“On the way to meet your family for the first time. Lovely.” He inhaled, audibly frustrated. “Do they at least know I’m coming?”

“They know you’re coming. My mom just doesn’t know…some stuff.” Better to do it like a Band-Aid. “Maybe I haven’t been entirely honest with her about your money. Or…your age.”

“Sophie!” he barked, tearing his eyes from the dingy snow on the road to frown at me.

“I didn’t lie!” And I hadn’t. “I just haven’t corrected my mom when she said ‘this kid you’re dating.’”

“This is bloody fantastic,” he cursed, a muscle in his jaw ticking as he locked his gaze on the road again. “As if I weren’t already nervous?”

“At least I told you before we got there.” Not that I was making it any better by asking for credit for that. We were already in the car. I could have easily just let this whole thing blow up in our faces upon arrival, and Neil probably suspected I had planned to do just that.

“Sophie, we have been dating for a year! Christ, we’re buying a house together. You didn’t think that eventually your mother would find out?”

I tilted my head and studied his profile. Since the chemotherapy he’d had the year before, his hair had come back in grayer. He’d started growing a beard, a precisely clipped shadow of silver that I absolutely detested, but tolerated because it seemed to make him happy not to have to shave as often. Even before the chemo, our age difference would have been obvious. But now that he was rocking this hot dad look, it was going to come as a bigger shock to my mother. She was only forty-two.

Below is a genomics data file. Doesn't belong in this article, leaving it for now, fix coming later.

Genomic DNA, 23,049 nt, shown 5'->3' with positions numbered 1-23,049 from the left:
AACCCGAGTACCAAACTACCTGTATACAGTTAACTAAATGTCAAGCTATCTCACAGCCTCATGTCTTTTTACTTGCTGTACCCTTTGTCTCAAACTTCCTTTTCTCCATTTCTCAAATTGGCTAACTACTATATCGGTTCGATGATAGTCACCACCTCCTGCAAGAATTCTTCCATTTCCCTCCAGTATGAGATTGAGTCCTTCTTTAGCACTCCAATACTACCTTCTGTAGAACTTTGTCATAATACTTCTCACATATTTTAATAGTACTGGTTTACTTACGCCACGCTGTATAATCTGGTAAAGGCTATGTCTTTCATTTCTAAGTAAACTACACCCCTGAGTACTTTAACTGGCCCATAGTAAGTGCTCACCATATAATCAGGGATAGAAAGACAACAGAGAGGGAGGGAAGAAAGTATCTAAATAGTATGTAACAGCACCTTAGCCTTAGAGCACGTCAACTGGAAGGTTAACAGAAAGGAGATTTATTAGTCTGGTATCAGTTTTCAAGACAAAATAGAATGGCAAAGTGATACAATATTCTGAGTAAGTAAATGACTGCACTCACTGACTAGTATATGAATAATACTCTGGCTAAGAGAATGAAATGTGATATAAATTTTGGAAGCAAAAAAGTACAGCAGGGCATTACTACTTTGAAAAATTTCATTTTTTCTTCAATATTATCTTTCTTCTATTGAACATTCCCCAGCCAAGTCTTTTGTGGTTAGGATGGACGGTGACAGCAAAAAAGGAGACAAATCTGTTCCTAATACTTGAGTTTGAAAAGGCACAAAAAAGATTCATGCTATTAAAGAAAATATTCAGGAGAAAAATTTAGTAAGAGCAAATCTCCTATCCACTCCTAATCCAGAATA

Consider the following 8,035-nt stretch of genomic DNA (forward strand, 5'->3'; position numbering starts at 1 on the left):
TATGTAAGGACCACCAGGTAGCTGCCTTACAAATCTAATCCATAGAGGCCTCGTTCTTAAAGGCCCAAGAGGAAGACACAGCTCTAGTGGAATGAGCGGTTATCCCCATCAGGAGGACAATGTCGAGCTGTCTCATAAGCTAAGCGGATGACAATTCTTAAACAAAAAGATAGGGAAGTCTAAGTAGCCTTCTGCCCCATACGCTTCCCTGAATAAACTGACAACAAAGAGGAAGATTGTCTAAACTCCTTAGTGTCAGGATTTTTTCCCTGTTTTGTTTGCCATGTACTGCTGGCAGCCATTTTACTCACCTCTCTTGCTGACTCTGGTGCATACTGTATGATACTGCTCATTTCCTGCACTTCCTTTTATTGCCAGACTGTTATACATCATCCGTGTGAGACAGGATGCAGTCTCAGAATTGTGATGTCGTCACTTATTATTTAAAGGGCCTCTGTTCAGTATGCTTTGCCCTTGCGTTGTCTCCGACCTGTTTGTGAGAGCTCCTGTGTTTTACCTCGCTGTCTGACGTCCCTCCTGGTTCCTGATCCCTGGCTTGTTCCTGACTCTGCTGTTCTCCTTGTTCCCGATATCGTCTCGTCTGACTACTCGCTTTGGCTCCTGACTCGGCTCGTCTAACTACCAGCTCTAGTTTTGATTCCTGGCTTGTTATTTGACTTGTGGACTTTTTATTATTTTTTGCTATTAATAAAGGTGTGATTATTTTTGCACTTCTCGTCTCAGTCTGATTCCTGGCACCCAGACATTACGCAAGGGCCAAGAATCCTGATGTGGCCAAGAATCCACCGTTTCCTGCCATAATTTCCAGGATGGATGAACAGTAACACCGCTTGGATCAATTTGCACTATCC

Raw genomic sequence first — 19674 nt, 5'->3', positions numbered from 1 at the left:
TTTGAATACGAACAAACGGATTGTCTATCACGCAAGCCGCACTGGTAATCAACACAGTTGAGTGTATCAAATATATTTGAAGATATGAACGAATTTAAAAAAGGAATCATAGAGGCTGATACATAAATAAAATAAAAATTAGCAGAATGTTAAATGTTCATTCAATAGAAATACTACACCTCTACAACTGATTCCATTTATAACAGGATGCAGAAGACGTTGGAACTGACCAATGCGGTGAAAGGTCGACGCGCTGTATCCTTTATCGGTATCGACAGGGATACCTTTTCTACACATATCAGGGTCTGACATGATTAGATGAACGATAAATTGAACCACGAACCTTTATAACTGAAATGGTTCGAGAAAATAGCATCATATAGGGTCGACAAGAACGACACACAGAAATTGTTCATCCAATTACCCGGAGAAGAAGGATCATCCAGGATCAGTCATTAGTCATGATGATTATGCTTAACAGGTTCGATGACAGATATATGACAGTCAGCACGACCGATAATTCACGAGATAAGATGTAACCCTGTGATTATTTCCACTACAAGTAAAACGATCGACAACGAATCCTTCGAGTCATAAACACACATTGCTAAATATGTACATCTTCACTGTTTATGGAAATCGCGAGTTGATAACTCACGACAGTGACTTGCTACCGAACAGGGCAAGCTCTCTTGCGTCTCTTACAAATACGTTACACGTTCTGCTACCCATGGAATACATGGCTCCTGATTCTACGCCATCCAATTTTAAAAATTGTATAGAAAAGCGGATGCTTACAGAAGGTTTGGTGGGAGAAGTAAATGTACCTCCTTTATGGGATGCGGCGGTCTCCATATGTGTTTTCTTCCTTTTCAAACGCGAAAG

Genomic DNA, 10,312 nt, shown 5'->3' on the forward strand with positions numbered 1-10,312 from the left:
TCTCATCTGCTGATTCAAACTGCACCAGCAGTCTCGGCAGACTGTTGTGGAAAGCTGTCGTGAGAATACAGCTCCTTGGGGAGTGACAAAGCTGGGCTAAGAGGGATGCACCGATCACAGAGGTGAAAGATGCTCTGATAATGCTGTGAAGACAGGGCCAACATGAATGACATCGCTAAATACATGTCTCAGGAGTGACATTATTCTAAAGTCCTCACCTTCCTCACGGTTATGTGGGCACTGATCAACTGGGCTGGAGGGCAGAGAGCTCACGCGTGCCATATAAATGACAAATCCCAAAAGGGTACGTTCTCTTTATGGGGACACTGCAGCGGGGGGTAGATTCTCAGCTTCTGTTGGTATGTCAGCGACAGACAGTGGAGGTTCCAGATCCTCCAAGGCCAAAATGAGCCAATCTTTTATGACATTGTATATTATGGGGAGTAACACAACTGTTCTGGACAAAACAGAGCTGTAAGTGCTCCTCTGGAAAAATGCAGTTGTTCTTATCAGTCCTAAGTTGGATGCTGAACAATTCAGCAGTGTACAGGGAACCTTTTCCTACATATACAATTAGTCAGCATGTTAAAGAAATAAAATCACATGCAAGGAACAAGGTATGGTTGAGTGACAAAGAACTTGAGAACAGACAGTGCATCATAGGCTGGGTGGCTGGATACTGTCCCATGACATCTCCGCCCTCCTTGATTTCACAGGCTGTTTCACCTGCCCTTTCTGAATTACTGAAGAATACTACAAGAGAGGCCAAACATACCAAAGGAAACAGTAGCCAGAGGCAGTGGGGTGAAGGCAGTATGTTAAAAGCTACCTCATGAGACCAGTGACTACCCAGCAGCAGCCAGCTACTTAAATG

“You know, you’re very handsome when you’re annoyed with me,” I observed.

His mood didn’t lighten. “I’m always handsome, Sophie. Stop changing the subject. Why didn’t you tell your mother the truth about me?”

I shifted a little in the passenger seat. “I meant to. I really did. But then I let way too much time pass, and it got harder and harder to work it in to conversation. It never seemed like the right time.”

“And a house full of your extended relatives is the perfect venue for initiating that conversation, is it?” he fumed. “What is this? Are you…embarrassed of me?”

That made me laugh, despite the fact he was roaring angry. “No! Seriously, that’s not it. That’s stupid. But my mom is to me as you are to Emma. How would you feel if she moved to a different country with an older man she’d met only two months before?”

“It depends on if that man is Horrible Michael or not,” he grumbled. He hated his daughter’s fiancé for no reason I could see, beyond that fact that he was going to marry Emma. In Neil’s opinion, no one deserved Emma. He would have to cop to understanding my mother’s point of view, or concede that Michael wasn’t all bad.

The latter was never going to happen, so he said, “It’s completely understandable that you didn’t know how to explain our relationship to your family. I must admit to having a bit of an advantage here; as a wealthy, middle-aged man, I’m expected to have affairs with beautiful women half my age. It says nothing negative about my character. Those beautiful young women bear the brunt of the scorn, for being vapid, shallow gold diggers.”